1 out of 5
I started up with floppy copies of 2000 AD and the Megs – outside of reading collections of particular storylines – in the early-ish 2010s, so definitely into the “modern” reign of the mags. I missed the so-called dark years, and I don’t have decades of issues under my belt to recall all-time standouts or failures. During my relatively short exposure time, though, Black Shuck was the first thrill that I actively disliked. I’d read other thrills that didn’t appeal, and that I didn’t necessarily consider quality, but I accepted why / how they might appeal to other readers. Black Shuck I couldn’t suss out those exceptions, and I groaned when it returned for a second round, even though that second round was a little bit better than the first. But overall: it still was quite a miss, excepting some good Steve Yeowell art (in part 2) and an underlying concept that had promise, bungled in execution. I didn’t like it in weekly installments, and I really didn’t like reading it all collected together. (Which, for the record, I think can make a difference, which is why it can be worth the time to give double readings a shot.)
Black Shuck is an attempt to marry some folklore concerning a monstrous black dog to an imgined story of a curse (which renders a man into the ‘Black Shuck’ dog – visualized as more of a bear) and how it affected early 800s Norse history via putting the beast in the middle of warring kings. Volume one – the first part of the story – flips back and forth to tell how Shuck gained these powers and used them to best another monster and gain some followers, and then volume two in which that newly gathered crew protect Shuck’s wife during her pregnancy, while also dealing with the aforementioned leadership squabbles.
Yeowell’s art in volume one is incredibly rushed looking, with really poor foreshortening and odd framing and timing. Many men look exactly alike – long black hair, bears – making following the narrative difficult sometimes, which is compounded by Leah Moore’s and John Reppion’s horrid arrangement of events that undermines every conflict and makes no real clear divide between its current and flashback moments, which is doubly doubled by Yeowell not doing much artistically for the same. (There’s some minor color saturation, but the majority of the tale takes place at night, and so it all kinda looks similar.) Yeowell’s art significantly improves in volume two, and Moore / Reppion add some more narrational structure via text that tells of the modern-day Black Shuck lore, but the references (and sometimes visuals from) modern times are very jarring against the 800 AD setting, and muddies what the focus of the story is supposed to be. The undermining of their own pacing and structure continues, to the extent that a big battle toward the end is just sort of faded out in favor of going back to telling us Black Shuck lore, which would seem to have been the writing duo’s main fascination here, as opposed to telling a good comic story: there are, essentially, no characters, and no involving plotlines because we’re just trying to hit beats that match moments from the recorded history and myths.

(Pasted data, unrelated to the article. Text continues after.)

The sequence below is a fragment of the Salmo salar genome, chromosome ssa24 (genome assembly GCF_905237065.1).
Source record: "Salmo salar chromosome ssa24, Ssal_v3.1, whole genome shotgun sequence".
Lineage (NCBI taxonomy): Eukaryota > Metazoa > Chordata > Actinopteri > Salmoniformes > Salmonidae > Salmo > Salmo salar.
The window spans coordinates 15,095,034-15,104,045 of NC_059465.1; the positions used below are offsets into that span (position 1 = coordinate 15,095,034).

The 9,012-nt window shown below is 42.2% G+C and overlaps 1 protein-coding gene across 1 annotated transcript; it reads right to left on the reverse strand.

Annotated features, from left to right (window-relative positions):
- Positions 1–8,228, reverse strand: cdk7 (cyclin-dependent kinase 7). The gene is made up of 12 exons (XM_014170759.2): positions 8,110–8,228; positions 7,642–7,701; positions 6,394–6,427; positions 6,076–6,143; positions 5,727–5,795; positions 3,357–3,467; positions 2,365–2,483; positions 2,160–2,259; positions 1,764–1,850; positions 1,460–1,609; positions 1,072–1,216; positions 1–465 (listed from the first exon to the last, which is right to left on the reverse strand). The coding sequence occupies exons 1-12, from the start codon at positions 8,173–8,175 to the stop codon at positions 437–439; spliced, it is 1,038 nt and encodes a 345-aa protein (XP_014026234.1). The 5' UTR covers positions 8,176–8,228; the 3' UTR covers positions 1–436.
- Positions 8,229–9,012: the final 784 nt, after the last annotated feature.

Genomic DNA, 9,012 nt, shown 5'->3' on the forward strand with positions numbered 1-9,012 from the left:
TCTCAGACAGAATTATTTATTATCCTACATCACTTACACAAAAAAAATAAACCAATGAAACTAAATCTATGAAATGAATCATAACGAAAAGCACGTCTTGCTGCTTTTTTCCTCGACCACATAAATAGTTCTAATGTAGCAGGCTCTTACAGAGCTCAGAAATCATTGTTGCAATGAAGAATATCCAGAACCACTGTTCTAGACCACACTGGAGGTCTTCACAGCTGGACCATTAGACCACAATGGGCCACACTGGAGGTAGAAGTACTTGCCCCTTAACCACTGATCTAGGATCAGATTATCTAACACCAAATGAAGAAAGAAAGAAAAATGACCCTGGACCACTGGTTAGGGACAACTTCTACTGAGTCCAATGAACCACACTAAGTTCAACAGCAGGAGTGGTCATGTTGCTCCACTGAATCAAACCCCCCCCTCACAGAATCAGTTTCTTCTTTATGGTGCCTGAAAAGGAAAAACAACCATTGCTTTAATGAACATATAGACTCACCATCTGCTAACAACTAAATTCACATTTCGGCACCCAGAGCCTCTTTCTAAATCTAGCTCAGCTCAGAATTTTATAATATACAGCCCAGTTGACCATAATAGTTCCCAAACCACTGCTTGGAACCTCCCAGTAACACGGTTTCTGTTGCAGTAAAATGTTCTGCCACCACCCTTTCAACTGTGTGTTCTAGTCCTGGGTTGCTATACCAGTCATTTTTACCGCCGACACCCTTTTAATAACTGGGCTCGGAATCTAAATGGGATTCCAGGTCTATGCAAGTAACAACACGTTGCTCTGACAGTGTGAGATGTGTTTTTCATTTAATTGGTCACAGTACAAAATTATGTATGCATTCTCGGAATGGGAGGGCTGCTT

…Which is interesting, but the poor storytelling (and initially unappealing art) render it almost unreadable at points, and unenjoyable as a whole.